The electric control apparatus for control of the solenoid valves includes a sensor group 71 composed of a plurality of sensors respectively for detecting a steering angle Θh of the vehicle steering wheel, a longitudinal velocity Ux, a lateral velocity Uy, a longitudinal acceleration Gx, a lateral acceleration Gy, a yaw rate Yr, each rotational angular speed ωfl, ωfr, ωrl, ωrr of the front and rear road wheels, a throttle opening degree Θs and operation of the brake pedal Br. The sensor group 71 is connected to a condition amount calculation portion 72 which is designed to produce an output signal indicative of a movement condition amount detected by the sensors and to estimate each actual steering angle Stafl, Stafr of the front road wheels, a moving speed Us, each wheel speed Usfl, Usfr, Usrl, Usrr of the front and rear road wheels, each slip angle βfl, βfr, βrl, βrr of the front and rear road wheels, a slip angle βg and a road surface frictional coefficient μ on a basis of the detected movement condition amount for producing an output signal indicative of the estimated condition amount.

The condition amount calculation portion 72 is connected to a target slip ratio calculation portion 73, an abnormal behavior detection portion 74 and an actual slip ratio calculation portion 75. The target slip ratio calculation portion 73 is designed to determine each target slip ratio Sfl*, Sfr*. Srl*, Srr* based upon the steering angle Θh, longitudinal acceleration Gx, lateral acceleration Gy, throttle opening degree Θs, operation of the brake pedal Br, each slip angle βfl, βfr, βrl, βrr of the front and rear road wheels, and slip angle βg. In this embodiment, the respective target slip ratios Sfl*, Sfr*, Srl* Srr* of the front and rear road wheels are defined to normalize abnormal behavior of the vehicle and stabilize the travel of the vehicle. The calculation method of the target slip ratios Sfl*, Sfr*, Srl*, Srr* is described in detail in Japanese Patent Laid-open Publication 4-257756 discussed in the introductory portion. The abnormal behavior detection portion 74 is designed to estimate behavior of the vehicle (a synthetic movement condition of the vehicle) based upon the detection signals applied thereto from the condition amount calculation portion 72 thereby to produce an abnormal signal in the occurrence of abnormal movement of the vehicle. The actual slip ratio calculation portion 75 is designed to execute calculation of the following equations (1) for calculating each actual slip ratio Sfl, Sfr, Srl, Srr of the road wheels based upon each rotational angular speed ωfl, ωfr, ωrl, ωrr of the front and rear road wheels, each speed Usfl, Usfr, Usrl, Usrr of the front and rear road wheels and each load radius R (a fixed value) applied from the condition amount calculation portion 72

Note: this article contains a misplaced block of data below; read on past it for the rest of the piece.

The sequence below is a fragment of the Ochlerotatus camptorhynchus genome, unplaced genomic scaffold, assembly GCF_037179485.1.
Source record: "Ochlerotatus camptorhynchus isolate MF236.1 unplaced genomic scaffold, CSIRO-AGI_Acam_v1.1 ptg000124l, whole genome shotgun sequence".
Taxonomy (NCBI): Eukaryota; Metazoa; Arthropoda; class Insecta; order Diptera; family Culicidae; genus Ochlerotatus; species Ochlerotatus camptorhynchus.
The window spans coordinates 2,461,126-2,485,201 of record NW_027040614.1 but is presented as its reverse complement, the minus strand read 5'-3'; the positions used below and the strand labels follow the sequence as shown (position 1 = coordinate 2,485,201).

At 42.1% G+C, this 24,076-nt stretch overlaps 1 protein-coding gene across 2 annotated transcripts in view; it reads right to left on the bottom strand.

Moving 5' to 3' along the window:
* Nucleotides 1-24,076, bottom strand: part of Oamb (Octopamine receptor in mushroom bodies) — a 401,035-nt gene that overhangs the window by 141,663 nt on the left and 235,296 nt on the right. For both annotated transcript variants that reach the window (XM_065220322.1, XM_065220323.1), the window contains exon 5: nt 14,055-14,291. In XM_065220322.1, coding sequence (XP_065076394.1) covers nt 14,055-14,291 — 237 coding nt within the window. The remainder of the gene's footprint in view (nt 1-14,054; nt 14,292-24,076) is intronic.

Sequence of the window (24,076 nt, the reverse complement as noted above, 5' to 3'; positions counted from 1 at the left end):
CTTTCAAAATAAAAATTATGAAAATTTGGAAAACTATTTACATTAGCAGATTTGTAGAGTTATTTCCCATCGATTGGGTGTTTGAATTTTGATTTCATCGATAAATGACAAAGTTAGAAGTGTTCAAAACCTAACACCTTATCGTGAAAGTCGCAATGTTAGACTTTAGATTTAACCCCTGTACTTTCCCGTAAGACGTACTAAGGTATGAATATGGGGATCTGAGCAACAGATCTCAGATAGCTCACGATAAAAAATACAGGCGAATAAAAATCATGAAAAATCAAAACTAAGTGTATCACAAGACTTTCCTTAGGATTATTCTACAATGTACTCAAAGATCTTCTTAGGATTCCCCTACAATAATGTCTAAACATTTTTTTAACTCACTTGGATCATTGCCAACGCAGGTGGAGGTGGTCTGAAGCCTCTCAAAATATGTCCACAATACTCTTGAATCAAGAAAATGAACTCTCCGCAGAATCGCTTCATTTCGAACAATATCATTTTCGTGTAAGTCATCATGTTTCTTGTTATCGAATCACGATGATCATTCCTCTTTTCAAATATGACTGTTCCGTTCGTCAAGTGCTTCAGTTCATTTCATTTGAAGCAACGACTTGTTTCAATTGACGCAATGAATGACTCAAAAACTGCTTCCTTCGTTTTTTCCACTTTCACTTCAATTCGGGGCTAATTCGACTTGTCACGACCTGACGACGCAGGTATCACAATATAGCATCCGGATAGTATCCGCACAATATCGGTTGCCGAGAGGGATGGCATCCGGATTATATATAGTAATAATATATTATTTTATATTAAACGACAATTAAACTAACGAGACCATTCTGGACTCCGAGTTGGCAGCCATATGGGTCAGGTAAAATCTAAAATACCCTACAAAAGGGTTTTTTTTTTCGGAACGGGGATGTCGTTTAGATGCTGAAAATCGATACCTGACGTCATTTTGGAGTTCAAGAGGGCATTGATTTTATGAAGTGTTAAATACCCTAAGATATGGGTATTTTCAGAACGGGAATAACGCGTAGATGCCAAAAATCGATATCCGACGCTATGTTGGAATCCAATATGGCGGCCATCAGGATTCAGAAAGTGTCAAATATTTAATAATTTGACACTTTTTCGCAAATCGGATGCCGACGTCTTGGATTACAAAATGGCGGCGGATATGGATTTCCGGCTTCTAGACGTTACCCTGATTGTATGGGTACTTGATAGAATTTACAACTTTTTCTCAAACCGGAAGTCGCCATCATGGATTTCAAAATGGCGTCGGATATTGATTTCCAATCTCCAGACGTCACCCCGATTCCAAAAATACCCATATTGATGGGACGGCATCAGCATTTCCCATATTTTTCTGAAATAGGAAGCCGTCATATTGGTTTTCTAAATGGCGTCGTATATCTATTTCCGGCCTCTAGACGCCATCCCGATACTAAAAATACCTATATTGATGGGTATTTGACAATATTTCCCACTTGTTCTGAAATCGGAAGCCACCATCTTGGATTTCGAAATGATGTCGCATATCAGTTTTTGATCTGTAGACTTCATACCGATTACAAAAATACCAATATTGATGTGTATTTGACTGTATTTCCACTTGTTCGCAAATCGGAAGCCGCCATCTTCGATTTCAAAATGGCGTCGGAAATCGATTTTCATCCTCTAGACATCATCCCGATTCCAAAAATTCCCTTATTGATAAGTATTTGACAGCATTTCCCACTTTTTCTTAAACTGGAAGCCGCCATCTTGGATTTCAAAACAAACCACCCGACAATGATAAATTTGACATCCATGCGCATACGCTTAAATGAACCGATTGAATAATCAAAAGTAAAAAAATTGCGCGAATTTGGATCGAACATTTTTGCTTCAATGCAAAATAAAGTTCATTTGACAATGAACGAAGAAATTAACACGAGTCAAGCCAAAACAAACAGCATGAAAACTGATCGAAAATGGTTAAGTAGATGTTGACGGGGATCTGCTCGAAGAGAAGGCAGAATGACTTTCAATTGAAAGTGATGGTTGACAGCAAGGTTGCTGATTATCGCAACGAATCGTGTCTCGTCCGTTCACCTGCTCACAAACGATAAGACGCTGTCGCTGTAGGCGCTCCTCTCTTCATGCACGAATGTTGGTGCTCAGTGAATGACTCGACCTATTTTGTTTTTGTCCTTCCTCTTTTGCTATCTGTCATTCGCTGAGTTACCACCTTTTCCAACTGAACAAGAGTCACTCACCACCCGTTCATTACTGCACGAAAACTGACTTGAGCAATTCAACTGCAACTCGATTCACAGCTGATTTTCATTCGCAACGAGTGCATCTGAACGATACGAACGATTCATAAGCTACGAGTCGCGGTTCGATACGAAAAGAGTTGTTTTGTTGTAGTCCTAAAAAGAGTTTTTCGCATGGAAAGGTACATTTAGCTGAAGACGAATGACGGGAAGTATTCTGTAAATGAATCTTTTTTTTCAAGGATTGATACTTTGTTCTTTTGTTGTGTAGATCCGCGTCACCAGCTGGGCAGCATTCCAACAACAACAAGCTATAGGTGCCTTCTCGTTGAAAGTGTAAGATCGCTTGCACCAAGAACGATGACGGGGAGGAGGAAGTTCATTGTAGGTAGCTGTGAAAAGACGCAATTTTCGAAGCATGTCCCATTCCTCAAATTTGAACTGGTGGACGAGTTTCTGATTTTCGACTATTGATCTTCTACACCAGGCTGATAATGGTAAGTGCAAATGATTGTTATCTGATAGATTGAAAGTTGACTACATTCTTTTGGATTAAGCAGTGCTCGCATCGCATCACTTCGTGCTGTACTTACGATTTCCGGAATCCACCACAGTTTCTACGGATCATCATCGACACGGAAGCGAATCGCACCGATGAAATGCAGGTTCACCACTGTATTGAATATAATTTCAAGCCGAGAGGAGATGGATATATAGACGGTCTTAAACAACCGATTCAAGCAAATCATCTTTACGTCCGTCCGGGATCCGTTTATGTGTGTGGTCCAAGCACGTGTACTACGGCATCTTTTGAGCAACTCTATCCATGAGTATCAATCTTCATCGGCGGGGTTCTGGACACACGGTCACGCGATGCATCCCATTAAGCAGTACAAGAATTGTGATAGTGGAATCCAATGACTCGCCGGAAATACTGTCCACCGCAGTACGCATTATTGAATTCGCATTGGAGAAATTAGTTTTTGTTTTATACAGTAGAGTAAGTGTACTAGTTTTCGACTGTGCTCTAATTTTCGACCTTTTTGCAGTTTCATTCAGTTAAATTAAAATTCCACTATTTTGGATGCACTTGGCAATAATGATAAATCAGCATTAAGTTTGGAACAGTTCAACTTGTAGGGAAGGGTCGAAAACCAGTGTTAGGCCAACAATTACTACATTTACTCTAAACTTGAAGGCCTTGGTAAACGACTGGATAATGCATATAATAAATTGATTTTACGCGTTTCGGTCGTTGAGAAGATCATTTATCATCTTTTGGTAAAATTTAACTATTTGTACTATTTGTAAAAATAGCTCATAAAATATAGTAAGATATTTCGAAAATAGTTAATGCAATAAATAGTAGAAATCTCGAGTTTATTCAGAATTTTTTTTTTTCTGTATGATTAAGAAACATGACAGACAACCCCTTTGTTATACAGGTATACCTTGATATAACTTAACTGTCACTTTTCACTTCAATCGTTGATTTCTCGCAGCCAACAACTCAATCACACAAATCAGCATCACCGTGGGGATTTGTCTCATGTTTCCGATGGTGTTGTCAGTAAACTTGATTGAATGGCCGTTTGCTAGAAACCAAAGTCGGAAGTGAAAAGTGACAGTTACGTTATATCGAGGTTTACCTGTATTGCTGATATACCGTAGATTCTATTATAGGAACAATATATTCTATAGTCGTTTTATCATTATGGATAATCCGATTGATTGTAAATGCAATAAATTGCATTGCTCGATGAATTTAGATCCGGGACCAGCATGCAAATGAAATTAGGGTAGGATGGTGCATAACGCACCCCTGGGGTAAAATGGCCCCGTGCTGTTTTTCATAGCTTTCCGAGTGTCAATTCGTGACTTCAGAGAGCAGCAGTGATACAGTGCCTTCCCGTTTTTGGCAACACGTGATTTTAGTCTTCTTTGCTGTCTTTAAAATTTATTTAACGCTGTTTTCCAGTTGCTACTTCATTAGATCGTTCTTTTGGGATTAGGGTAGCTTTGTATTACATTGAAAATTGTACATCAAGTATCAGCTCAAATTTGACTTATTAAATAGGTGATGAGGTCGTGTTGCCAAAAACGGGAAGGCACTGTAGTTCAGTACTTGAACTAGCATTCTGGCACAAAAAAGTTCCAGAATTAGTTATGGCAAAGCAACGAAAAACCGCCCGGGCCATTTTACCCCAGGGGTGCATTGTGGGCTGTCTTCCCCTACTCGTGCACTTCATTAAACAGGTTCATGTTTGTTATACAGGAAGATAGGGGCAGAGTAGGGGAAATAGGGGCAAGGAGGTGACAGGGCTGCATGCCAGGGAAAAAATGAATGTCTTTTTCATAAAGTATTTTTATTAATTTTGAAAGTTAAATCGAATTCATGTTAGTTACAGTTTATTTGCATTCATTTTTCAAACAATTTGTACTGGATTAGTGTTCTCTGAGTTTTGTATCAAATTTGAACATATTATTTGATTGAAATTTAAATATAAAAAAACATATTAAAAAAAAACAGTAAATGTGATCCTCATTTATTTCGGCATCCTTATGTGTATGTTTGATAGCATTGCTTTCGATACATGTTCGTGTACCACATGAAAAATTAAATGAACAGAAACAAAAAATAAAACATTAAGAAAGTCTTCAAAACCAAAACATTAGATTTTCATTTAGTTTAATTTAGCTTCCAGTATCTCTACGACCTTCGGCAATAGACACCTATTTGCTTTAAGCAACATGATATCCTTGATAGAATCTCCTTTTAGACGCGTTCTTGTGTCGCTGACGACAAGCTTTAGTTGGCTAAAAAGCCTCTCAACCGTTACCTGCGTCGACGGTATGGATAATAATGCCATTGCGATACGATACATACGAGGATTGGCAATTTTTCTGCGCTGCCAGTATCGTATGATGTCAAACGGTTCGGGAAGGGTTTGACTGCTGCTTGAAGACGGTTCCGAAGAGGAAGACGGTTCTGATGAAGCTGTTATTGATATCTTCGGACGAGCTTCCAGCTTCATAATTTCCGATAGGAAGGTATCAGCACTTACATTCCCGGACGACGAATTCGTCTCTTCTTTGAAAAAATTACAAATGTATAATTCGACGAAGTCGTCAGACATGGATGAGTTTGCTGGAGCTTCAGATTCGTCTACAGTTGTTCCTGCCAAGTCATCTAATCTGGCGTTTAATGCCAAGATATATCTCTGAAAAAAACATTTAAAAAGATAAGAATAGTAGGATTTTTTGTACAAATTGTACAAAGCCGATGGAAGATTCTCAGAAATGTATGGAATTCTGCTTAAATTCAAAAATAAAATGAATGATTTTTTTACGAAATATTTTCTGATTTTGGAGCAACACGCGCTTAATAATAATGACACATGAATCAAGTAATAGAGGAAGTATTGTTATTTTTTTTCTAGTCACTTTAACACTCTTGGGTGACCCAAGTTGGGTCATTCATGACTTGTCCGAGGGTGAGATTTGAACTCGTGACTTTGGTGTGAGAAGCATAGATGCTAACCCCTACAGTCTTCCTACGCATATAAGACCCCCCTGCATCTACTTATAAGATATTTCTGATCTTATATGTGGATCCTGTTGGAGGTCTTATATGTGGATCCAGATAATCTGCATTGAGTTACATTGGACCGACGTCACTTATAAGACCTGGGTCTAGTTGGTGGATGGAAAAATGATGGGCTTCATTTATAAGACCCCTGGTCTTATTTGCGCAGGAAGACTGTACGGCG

Sfl=(Usfl-Rωfl)/Usfl

Sfr=(Usfr-Rωfr)/Usfr

Srl=(Usrl-Rωrl)/Usrl

Srr=(Usrr-Rωrr)/Usrr                       (1)

Electric signals respectively indicative of the target slip ratios Sfl*, Sfr*, Srl*, Srr*, abnormal behavior of the vehicle and the actual slip ratios Sfl, Sfr, Srl, Srr are applied to the slip ratio control portion 100.

When applied with the electric signal indicative of the abnormal behavior of the vehicle, the slip ratio control portion 100 acts to control the respective solenoid valves of the brake control devices 30, 40, 50, 60 in accordance with the actual slip ratios Sfl, Sfr, Srl, Srr and target slip ratios Sfl*, Sfr*, Srl*, Srr* in such a manner that the actual slip ratios Sfl, Sfr, Srl, Srr become identical with the target slip ratios Sfl*, Sfr*, Srl*, Srr*. As shown in FIG. 2, the target slip ratio control portion 100 includes a feedback control portion 100A, a feedforward control portion 100B and an output portion 100C which are provided for each road wheel of the vehicle. Since the feedback control portion 100A, feedfoward portion 100B and output portion 100C for each road wheel of the vehicle are substantially the same, only the brake control of the left front wheel will be described as an example hereinafter, and the target slip ratio Sfl* and actual slip ratio Sfl are represented as slip ratios S* and S.